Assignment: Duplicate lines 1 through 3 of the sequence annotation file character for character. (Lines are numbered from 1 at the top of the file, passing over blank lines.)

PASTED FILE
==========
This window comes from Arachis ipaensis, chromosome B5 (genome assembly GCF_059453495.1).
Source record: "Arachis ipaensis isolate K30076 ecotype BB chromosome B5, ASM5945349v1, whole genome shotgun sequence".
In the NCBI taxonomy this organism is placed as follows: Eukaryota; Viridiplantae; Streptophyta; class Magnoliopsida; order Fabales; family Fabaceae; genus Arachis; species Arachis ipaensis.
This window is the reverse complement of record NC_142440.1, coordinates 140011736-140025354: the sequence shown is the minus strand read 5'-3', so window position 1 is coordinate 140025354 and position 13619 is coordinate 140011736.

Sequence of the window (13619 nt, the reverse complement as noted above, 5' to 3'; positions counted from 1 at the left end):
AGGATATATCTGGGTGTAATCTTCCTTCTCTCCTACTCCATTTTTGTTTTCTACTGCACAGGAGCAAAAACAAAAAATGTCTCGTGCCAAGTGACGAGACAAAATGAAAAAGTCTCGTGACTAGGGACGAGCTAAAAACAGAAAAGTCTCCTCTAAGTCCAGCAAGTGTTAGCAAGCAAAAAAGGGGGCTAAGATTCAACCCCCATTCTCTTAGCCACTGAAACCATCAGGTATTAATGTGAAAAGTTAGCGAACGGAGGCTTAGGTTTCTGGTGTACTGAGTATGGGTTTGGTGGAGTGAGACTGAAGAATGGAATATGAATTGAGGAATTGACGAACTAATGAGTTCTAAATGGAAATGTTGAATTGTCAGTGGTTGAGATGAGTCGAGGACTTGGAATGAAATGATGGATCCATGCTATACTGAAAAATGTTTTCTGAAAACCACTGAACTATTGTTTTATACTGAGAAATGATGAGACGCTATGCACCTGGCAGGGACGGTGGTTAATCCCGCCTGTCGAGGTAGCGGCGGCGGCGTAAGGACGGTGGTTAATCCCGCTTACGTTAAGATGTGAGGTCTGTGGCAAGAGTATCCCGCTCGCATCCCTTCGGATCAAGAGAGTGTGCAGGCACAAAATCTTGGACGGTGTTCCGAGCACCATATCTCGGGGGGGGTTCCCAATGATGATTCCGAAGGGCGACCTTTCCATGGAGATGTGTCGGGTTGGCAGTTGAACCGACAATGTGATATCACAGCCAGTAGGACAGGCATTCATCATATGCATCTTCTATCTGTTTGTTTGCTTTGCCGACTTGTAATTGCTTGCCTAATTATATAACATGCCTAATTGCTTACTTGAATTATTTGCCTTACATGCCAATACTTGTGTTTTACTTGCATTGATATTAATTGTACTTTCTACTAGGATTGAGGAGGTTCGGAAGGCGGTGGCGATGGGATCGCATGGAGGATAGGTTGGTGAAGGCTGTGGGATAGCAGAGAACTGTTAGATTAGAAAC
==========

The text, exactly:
This window comes from Arachis ipaensis, chromosome B5 (genome assembly GCF_059453495.1).
Source record: "Arachis ipaensis isolate K30076 ecotype BB chromosome B5, ASM5945349v1, whole genome shotgun sequence".
In the NCBI taxonomy this organism is placed as follows: Eukaryota; Viridiplantae; Streptophyta; class Magnoliopsida; order Fabales; family Fabaceae; genus Arachis; species Arachis ipaensis.